We were very intrigued of bringing somebody in who was not from the world of Nashville or country music — that just seemed like a lot of fun. She’s a little bit of a fish out of water, she’s someone who can look around and go, “What is this? Why are these people this way?” She doesn’t sort of get the culture of Nashville right off the bat.
There’s a scene when she’s getting to know Deacon and they sit down to have a drink to talk about Highway 65. He sits down and she’s ordered two martinis, and he’s starts to look at her and says, “Sorry, can’t drink it.” She goes, “Why not?” he says, “I don’t drink. … You really don’t know country music, do you?” It’s just a really funny, sweet moment of how somebody from a different part of the country may not know how everything works, so I think that was a fun lens to see these people through.
How do you find the balance in the second half of the season between new stories while also paying proper respect to this character who is no longer with the show but has a huge impact on other characters?
The balancing act is to what extent do you see these people grieving? And to what extent do you see them moving on with their lives? That’s actually a very fluid and changing circumstance that’s different with each character. You’ll see moments with each of the people in the family where it gets to them. There might be one episode where Maddie’s doing well and then in the next episode, she falls apart because she’s still consumed with grief. The key for us was that the show can’t be a shrine to Rayna, the stories have to move on. They have to move on in a way that expresses the grief and acknowledges the grief but doesn’t wallow in the grief because life does move on. The way to do that is with fluidity. Sometimes they’re feeling bad and sometimes they’re feeling better — that’s how it happens in life.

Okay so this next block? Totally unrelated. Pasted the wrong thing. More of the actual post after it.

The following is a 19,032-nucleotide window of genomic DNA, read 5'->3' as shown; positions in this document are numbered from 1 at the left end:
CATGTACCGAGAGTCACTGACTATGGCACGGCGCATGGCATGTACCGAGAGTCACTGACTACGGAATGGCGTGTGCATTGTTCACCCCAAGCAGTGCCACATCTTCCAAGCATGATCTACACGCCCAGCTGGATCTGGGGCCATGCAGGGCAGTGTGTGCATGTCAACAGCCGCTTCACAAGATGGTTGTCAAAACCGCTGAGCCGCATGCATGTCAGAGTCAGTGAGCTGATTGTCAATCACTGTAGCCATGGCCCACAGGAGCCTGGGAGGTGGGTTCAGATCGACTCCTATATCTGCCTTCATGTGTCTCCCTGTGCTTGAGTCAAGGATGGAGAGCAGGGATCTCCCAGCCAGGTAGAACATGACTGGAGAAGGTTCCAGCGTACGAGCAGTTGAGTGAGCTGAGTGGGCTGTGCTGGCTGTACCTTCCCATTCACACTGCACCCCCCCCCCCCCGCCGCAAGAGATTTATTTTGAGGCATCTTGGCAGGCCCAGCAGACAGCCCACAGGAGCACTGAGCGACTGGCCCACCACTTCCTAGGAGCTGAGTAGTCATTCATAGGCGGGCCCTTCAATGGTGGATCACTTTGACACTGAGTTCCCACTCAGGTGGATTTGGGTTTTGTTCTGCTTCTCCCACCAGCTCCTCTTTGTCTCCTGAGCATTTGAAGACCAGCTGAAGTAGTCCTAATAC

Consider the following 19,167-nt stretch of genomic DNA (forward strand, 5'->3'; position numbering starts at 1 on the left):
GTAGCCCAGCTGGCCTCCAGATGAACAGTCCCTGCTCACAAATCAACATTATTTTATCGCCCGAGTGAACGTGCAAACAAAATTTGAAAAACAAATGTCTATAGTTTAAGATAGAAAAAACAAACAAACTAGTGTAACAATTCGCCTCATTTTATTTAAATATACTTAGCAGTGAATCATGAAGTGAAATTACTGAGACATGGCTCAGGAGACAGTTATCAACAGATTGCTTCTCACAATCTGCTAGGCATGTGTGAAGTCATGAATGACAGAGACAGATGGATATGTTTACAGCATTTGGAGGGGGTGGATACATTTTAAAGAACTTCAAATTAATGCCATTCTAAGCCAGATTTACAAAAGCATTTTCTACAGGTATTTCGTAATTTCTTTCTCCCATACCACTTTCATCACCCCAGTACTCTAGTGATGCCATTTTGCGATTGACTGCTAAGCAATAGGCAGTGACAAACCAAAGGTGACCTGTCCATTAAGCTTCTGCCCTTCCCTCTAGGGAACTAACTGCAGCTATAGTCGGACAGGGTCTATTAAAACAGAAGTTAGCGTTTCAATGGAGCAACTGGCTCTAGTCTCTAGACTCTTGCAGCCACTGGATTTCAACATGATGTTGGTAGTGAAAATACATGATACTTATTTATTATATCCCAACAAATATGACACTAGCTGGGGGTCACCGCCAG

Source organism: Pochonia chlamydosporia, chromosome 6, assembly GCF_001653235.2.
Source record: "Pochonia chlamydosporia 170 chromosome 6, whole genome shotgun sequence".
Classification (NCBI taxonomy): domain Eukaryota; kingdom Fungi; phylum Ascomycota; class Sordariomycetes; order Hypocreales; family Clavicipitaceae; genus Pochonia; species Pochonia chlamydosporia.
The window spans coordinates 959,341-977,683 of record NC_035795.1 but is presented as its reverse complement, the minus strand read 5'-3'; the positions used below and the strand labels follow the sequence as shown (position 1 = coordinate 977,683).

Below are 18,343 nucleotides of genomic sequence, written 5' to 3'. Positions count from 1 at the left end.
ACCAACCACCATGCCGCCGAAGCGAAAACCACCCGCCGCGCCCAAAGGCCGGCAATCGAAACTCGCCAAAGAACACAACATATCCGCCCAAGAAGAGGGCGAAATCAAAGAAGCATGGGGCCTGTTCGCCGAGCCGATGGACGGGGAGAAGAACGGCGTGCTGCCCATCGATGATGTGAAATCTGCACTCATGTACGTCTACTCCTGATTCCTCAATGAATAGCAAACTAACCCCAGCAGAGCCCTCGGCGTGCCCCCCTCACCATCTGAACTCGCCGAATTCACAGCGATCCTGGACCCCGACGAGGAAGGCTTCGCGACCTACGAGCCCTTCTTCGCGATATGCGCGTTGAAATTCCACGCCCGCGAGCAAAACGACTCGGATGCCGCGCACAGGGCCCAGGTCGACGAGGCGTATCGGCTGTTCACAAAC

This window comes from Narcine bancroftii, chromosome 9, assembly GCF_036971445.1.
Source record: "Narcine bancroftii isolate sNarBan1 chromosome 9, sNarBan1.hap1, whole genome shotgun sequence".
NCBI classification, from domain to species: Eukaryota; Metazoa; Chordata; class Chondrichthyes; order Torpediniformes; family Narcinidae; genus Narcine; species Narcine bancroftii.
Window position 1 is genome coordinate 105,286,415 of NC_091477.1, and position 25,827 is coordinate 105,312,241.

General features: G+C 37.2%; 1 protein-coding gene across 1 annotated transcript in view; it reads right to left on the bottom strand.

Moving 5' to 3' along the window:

What was the biggest difference you noticed in writing the post-Rayna era of Nashville?
Unfortunately, the best answer to that question is the dumbest answer. (Laughs) It sounds stupid but it’s actually significant. Rayna was in some way involved in everybody’s story, so when she’s not there, that inevitably changes the dynamic, but what I was very happy to see was that each of these stories had a very strong beating heart to it even without Rayna. … There was plenty of story to tell and we found ourselves really engaged by these stories and really moved by them, frankly. There were certain people, not me, who were worried would there be a show post-Rayna? I was never really worried about that, to be honest, because I feel these characters are so strong, you can tell stories without her, and that has certainly proven to be the case.
What did you have to do to reassure these people who had concerns?